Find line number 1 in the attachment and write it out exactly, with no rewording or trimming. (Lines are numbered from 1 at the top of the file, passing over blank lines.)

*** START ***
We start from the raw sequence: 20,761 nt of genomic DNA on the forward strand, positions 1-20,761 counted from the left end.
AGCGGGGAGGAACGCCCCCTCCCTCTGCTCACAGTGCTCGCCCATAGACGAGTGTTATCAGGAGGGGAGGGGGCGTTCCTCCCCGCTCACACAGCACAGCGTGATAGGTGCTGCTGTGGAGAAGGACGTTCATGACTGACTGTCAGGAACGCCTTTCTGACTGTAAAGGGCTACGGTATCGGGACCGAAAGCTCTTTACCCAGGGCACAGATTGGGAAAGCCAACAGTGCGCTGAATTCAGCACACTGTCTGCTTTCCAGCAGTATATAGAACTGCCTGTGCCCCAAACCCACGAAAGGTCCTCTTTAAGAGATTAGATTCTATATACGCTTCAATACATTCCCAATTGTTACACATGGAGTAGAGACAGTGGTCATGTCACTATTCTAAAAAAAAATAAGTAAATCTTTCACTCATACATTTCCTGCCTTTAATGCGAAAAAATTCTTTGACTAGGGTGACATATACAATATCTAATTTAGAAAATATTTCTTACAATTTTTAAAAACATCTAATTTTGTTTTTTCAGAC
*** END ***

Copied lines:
We start from the raw sequence: 20,761 nt of genomic DNA on the forward strand, positions 1-20,761 counted from the left end.